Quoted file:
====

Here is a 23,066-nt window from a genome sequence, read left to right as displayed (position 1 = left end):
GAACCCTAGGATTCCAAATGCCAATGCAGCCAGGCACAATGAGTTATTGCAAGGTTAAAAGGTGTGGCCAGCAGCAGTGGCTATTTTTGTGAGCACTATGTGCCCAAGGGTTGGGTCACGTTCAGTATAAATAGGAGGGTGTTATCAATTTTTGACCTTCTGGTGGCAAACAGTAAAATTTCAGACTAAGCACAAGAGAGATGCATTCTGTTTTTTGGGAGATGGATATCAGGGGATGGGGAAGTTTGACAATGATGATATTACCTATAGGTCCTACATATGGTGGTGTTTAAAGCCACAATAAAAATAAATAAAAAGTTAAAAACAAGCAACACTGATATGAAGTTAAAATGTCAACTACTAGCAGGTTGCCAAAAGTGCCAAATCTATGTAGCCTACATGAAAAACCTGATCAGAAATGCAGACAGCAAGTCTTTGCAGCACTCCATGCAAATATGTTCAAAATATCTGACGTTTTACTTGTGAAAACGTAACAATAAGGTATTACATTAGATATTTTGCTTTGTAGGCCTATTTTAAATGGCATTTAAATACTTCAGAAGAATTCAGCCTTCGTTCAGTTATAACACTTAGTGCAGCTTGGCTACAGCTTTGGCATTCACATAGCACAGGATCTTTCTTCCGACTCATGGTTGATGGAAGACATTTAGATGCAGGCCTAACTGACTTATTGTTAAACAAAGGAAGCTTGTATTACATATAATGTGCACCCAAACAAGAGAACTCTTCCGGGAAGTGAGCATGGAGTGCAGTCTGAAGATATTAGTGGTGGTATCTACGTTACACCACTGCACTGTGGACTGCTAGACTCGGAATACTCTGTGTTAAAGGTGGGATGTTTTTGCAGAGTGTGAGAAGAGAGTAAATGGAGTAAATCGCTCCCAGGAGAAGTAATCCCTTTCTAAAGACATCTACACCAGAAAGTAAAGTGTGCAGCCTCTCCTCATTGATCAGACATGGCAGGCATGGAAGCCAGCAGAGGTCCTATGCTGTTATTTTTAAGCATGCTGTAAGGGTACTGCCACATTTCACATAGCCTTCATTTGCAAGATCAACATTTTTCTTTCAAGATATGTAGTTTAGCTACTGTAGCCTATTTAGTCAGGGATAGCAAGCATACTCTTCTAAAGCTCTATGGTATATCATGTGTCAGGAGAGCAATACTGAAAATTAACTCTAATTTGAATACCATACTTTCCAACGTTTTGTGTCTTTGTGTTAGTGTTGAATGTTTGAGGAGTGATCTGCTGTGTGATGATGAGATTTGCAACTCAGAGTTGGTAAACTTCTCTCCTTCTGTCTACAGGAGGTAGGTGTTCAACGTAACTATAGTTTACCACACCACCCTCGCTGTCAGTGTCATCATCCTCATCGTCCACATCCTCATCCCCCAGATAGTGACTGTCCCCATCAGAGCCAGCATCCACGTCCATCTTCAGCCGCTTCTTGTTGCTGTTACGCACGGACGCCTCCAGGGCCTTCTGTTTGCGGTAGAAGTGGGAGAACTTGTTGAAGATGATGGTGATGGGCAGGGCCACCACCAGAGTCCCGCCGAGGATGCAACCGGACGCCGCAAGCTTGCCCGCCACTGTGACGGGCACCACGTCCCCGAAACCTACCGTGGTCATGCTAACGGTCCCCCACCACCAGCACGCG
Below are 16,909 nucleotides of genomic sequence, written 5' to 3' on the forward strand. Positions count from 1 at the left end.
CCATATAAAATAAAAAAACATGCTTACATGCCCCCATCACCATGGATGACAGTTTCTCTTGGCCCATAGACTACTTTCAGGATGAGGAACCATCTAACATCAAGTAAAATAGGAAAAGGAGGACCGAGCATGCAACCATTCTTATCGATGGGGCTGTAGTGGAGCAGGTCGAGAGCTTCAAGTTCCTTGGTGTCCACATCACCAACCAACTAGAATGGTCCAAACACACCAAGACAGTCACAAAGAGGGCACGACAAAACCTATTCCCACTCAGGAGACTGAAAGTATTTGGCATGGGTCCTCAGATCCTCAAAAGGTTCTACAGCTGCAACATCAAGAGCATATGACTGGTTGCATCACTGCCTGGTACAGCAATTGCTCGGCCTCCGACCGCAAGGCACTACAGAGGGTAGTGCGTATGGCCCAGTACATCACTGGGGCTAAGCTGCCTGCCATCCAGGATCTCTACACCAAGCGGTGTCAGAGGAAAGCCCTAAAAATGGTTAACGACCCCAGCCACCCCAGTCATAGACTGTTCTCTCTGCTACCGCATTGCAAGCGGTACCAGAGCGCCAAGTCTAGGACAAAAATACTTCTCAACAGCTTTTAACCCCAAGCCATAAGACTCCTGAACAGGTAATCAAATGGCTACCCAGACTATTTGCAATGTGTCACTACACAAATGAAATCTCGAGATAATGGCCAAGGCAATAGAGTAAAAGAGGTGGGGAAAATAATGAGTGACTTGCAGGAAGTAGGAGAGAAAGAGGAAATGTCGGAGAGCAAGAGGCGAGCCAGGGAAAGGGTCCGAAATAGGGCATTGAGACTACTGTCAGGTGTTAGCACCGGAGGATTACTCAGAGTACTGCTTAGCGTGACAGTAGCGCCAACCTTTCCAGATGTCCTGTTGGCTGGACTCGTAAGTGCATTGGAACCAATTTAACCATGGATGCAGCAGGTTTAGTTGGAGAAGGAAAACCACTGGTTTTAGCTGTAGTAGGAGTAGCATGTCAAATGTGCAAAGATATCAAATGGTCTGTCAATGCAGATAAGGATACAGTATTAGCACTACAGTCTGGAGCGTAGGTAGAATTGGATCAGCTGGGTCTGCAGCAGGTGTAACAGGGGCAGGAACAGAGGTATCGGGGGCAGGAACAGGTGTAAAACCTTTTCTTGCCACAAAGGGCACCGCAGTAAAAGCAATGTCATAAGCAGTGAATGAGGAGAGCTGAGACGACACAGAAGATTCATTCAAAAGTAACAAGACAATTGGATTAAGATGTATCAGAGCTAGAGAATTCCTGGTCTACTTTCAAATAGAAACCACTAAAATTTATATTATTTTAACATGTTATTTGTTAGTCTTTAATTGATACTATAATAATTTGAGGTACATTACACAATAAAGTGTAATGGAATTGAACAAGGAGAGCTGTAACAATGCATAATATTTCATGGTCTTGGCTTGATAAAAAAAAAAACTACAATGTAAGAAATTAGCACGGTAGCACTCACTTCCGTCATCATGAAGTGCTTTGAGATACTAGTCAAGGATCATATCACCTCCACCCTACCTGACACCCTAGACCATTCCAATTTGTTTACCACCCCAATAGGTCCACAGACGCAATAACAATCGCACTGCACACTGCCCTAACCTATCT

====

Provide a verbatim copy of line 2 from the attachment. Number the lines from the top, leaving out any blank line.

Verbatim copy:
GAACCCTAGGATTCCAAATGCCAATGCAGCCAGGCACAATGAGTTATTGCAAGGTTAAAAGGTGTGGCCAGCAGCAGTGGCTATTTTTGTGAGCACTATGTGCCCAAGGGTTGGGTCACGTTCAGTATAAATAGGAGGGTGTTATCAATTTTTGACCTTCTGGTGGCAAACAGTAAAATTTCAGACTAAGCACAAGAGAGATGCATTCTGTTTTTTGGGAGATGGATATCAGGGGATGGGGAAGTTTGACAATGATGATATTACCTATAGGTCCTACATATGGTGGTGTTTAAAGCCACAATAAAAATAAATAAAAAGTTAAAAACAAGCAACACTGATATGAAGTTAAAATGTCAACTACTAGCAGGTTGCCAAAAGTGCCAAATCTATGTAGCCTACATGAAAAACCTGATCAGAAATGCAGACAGCAAGTCTTTGCAGCACTCCATGCAAATATGTTCAAAATATCTGACGTTTTACTTGTGAAAACGTAACAATAAGGTATTACATTAGATATTTTGCTTTGTAGGCCTATTTTAAATGGCATTTAAATACTTCAGAAGAATTCAGCCTTCGTTCAGTTATAACACTTAGTGCAGCTTGGCTACAGCTTTGGCATTCACATAGCACAGGATCTTTCTTCCGACTCATGGTTGATGGAAGACATTTAGATGCAGGCCTAACTGACTTATTGTTAAACAAAGGAAGCTTGTATTACATATAATGTGCACCCAAACAAGAGAACTCTTCCGGGAAGTGAGCATGGAGTGCAGTCTGAAGATATTAGTGGTGGTATCTACGTTACACCACTGCACTGTGGACTGCTAGACTCGGAATACTCTGTGTTAAAGGTGGGATGTTTTTGCAGAGTGTGAGAAGAGAGTAAATGGAGTAAATCGCTCCCAGGAGAAGTAATCCCTTTCTAAAGACATCTACACCAGAAAGTAAAGTGTGCAGCCTCTCCTCATTGATCAGACATGGCAGGCATGGAAGCCAGCAGAGGTCCTATGCTGTTATTTTTAAGCATGCTGTAAGGGTACTGCCACATTTCACATAGCCTTCATTTGCAAGATCAACATTTTTCTTTCAAGATATGTAGTTTAGCTACTGTAGCCTATTTAGTCAGGGATAGCAAGCATACTCTTCTAAAGCTCTATGGTATATCATGTGTCAGGAGAGCAATACTGAAAATTAACTCTAATTTGAATACCATACTTTCCAACGTTTTGTGTCTTTGTGTTAGTGTTGAATGTTTGAGGAGTGATCTGCTGTGTGATGATGAGATTTGCAACTCAGAGTTGGTAAACTTCTCTCCTTCTGTCTACAGGAGGTAGGTGTTCAACGTAACTATAGTTTACCACACCACCCTCGCTGTCAGTGTCATCATCCTCATCGTCCACATCCTCATCCCCCAGATAGTGACTGTCCCCATCAGAGCCAGCATCCACGTCCATCTTCAGCCGCTTCTTGTTGCTGTTACGCACGGACGCCTCCAGGGCCTTCTGTTTGCGGTAGAAGTGGGAGAACTTGTTGAAGATGATGGTGATGGGCAGGGCCACCACCAGAGTCCCGCCGAGGATGCAACCGGACGCCGCAAGCTTGCCCGCCACTGTGACGGGCACCACGTCCCCGAAACCTACCGTGGTCATGCTAACGGTCCCCCACCACCAGCACGCG